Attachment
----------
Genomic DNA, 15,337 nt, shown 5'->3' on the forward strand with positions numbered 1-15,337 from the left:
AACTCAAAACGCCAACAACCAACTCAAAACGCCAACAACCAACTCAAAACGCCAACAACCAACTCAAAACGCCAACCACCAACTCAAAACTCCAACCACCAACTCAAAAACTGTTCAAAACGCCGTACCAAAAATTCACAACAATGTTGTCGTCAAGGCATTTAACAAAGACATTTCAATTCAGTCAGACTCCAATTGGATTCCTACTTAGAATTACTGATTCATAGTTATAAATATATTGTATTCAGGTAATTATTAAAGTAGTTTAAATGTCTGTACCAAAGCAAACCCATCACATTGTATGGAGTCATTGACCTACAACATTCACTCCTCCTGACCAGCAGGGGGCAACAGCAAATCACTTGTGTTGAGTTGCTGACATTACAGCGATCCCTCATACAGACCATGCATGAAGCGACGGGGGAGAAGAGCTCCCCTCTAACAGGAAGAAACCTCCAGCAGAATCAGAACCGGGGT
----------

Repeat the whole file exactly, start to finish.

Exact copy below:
Genomic DNA, 15,337 nt, shown 5'->3' on the forward strand with positions numbered 1-15,337 from the left:
AACTCAAAACGCCAACAACCAACTCAAAACGCCAACAACCAACTCAAAACGCCAACAACCAACTCAAAACGCCAACCACCAACTCAAAACTCCAACCACCAACTCAAAAACTGTTCAAAACGCCGTACCAAAAATTCACAACAATGTTGTCGTCAAGGCATTTAACAAAGACATTTCAATTCAGTCAGACTCCAATTGGATTCCTACTTAGAATTACTGATTCATAGTTATAAATATATTGTATTCAGGTAATTATTAAAGTAGTTTAAATGTCTGTACCAAAGCAAACCCATCACATTGTATGGAGTCATTGACCTACAACATTCACTCCTCCTGACCAGCAGGGGGCAACAGCAAATCACTTGTGTTGAGTTGCTGACATTACAGCGATCCCTCATACAGACCATGCATGAAGCGACGGGGGAGAAGAGCTCCCCTCTAACAGGAAGAAACCTCCAGCAGAATCAGAACCGGGGT